Anonymous Coward
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07/13/2014 08:38 PM
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Re: How I grow food year-round despite harsh winters
this looks like the Fukushima farms, same type of greenhouses the Japanese grow their food in.

I just wonder why they use opaque plastic, instead of transparent plastic. Seems like more sunlight would be better.
U3

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07/13/2014 08:45 PM
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Re: How I grow food year-round despite harsh winters
This is just awesome, OP! Thank you for sharing all this with us. I haven't looked at the whole thread or your website but I hope somewhere, you mention how you store the food, too!

Awesome job!!!! Thank you! hf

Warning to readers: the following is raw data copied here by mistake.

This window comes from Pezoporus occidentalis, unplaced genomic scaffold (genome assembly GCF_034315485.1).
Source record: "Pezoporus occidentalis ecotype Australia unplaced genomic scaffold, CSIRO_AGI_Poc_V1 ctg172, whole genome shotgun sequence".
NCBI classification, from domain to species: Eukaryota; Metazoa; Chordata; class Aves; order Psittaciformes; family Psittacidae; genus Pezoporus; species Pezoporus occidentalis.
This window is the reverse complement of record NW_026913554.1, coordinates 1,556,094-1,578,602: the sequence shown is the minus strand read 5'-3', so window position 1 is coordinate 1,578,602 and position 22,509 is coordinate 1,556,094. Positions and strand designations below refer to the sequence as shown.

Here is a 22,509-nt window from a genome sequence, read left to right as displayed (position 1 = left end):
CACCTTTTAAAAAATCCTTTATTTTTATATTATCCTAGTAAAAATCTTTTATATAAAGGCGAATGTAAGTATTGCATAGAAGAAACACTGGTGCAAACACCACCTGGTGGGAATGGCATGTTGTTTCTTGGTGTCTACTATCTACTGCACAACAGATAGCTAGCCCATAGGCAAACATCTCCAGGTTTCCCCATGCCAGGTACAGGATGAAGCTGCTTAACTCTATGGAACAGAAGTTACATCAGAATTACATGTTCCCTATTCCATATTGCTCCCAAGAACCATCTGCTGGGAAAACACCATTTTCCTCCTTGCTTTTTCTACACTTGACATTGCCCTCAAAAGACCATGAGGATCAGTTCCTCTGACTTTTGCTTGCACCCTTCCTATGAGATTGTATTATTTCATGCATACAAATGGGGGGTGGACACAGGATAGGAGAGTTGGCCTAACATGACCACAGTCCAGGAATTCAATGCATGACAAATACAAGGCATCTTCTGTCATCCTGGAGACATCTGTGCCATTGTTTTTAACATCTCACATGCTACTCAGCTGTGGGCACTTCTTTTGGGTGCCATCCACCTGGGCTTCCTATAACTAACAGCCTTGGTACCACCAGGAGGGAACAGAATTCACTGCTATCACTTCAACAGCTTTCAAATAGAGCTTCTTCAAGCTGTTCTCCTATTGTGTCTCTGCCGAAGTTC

Quoting: U3

Thanks for the nice comments :)

I have yet to really get into storing what I grow other than outdoor sweet corn, which I grow huge amounts of and freeze because I love it so much, and cucumbers, because I like pickles so much. Right now my whole focus is on how to provide sufficient fresh food 365 days/yr so that storage isn't needed.

That said, food storage is incredibly important, and I don't mean to knock it by being focused on year-round fresh food production. If you or anybody else has a good thread on food storage to recommend, please feel free to share it in this thread.
 Quoting: Anonymous Coward 57472949




What a great idea to focus on eating fresh every day. I like that.

Back when I checked out how to store food, I looked into a couple of things that I liked. One was a family I knew in Northern Canada, they had a cellar in the basement. It had a room in it with shelves and bins.